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Capillary haemangioma: a rare cause of iron-deficiency anaemia
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  1. Cheuk Tung Kam1,
  2. Jaideep Singh Rait2 and
  3. Rupert Pullan3
  1. 1General Surgery, Maidstone and Tunbridge Wells NHS Trust, Maidstone, UK
  2. 2General Surgery, Maidstone and Tunbrige Wells NHS Trust, Tunbridge Wells, UK
  3. 3Colorectal Surgery, South Devon Healthcare Trust, Torquay, UK
  1. Correspondence to Dr Cheuk Tung Kam; cheuk.kam{at}nhs.net

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Description

A 56-year-old man was referred to the hospital for investigation of low Iron levels. A colonoscopy and oesophagogastroduodenoscopy (OGD) was organised. The OGD performed was unremarkable. Of note the colonoscopy performed showed a multi headed polyp with at least two stalks in the proximal transverse colon (figure 1A). The appearances were suspicious of a malignant source and biopsies were taken and the area tattooed. The patient did not bleed and as such there was no cause for concern at the time.

Figure 1

(A) Colonoscopy finding which showed a multi headed capillary haemangioma with at least two stalks in the proximal transverse colon. (B) Macroscopic specimen of the capillary haemangioma.

The patient was discussed at multidisciplinary team (MDT) and the decision was made for follow-up in clinic and consideration of resection. The patient went on to have a right hemicolectomy from which he recovered well (figure 1B).

Histological examination of the right colon showed a polypoid tumour within the ascending colon measuring 20×20×20 mm. The tumour was confined to the mucosa. The microscopy sections showed a vascular malformation with ulceration and granulation tissue on the luminal aspect (figure 2). This was found to be a capillary haemangioma with arteriovenous (AV) malformation in the colon.

Figure 2

High power view of polyp stalk and head showing a vascular lesion. The vessels in the head of the polyp are small and thin walled, reminiscent of a capillary haemangioma. However, the vessels in the stalk are large and thick walled, reminiscent of an arteriovenous malformation.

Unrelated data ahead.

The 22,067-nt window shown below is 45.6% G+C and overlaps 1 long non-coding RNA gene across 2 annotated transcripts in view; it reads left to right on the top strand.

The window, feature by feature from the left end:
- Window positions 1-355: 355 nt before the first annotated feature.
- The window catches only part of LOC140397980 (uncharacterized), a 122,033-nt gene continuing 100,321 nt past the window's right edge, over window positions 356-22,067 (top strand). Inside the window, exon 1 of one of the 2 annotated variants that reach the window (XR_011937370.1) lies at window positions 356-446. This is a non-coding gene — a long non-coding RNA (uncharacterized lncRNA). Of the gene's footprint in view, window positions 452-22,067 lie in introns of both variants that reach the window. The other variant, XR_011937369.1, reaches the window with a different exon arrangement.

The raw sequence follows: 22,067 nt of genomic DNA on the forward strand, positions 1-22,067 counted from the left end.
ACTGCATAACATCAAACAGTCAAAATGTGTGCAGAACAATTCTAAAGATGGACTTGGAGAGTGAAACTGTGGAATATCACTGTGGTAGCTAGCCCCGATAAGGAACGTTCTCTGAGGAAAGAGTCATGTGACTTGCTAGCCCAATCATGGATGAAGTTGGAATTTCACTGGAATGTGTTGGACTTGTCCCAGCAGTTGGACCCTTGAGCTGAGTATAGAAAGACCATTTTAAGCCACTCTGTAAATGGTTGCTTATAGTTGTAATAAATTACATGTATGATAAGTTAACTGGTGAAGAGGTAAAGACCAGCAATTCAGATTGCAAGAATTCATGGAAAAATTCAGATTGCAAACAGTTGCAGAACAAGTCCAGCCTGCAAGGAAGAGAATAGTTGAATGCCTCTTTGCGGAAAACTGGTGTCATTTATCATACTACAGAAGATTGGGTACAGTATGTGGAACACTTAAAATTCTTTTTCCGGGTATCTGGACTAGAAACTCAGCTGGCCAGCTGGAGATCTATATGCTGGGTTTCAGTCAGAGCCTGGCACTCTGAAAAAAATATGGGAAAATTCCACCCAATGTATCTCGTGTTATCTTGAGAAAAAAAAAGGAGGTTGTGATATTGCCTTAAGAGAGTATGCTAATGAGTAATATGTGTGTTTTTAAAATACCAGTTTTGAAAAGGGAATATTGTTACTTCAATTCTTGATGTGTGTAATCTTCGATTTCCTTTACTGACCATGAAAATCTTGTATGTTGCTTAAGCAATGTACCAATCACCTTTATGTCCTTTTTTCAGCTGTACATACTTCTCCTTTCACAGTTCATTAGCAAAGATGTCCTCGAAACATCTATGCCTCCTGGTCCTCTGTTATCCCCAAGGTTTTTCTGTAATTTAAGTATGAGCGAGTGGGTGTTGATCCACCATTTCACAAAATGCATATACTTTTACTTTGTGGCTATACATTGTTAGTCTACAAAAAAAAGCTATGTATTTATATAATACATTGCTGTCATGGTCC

Haemangiomas of the bowel are benign tumours which are exceedingly rare and account for 0.05% of all intestinal neoplasms. They are composed of mature vessels lined by a single layer of endothelium. The first case in the lower gastrointestinal (GI) tract was described in 1839 of an 18-year-old man who presented with painless haemorrhage from an anal haemangioma which after sutured ligation led to sloughing of the tumour and eventual resolution.1

Lower GI tract haemangiomas are important as they have the potential for causing large volume haemorrhage. Additionally, patients may have vague symptoms such as abdominal pain, vomiting, fatigue, malaise and general weakness. Capillary haemangiomas can vary in size from a few millimetres to several centimetres in diameter and potentially easy to mistake for cancer.2 Occasionally, they may be pedunculated but normally are level with the surface or slightly elevated.

Histologically, they are unencapsulated aggregates of closely packed, thin walled capillaries usually blood filled and lined by a flattened endothelium. Rupture of vessels may cause scarring and accounts for haemosiderin pigments which are occasionally found.2

Colorectal haemangiomas are congenital and arise from mesodermal tissue.1 They grow through the proliferation of endothelial cells and impinge on the overlying mucosa as well as the muscularis. The different histological types reflect the abnormalities that occur at the different stages of stem cell development (capillary haemangiomas at the initial stage, cavernous at the second stage).1 These haemangiomas are subject to erosion or ulceration into the abnormal vessels that can lead to profuse bleeding. This risk of profuse bleeding makes sampling them during colonoscopy extremely risk. Malignant transformation is rare.2

The treatment for gastrointestinal haemangioma consists of observation and follow-up if there are no overt symptoms. In those with symptoms of anaemia, red cell transfusion can be considered. The mainstay of medical management has consisted of corticosteroid use which is known to suppress the expression of vascular endothelial growth factor. There has also been a role found for interferon alpha which prevents endothelial cell migration with subsequent tumour regression.3 4 Surgical intervention is considered for those non-responders to medical care. The surgical method is depended on the location of the lesion.

Learning points

  • Iron-deficiency anaemia may be due rarely to haemangiomas.

  • Biopsies during colonoscopies of haemangiomas are fraught with risk.

  • An increased awareness of haemangioma would reduce time to diagnosis and avoid inappropriate management.

References

Footnotes

  • Contributors CTK contributed to the writing of the manuscript and design. JSR reviewed the final version. RP performed the colonoscopy and right hemicolectomy.

  • Funding The authors have not declared a specific grant for this research from any funding agency in the public, commercial or not-for-profit sectors.

  • Competing interests None declared.

  • Provenance and peer review Not commissioned; externally peer reviewed.

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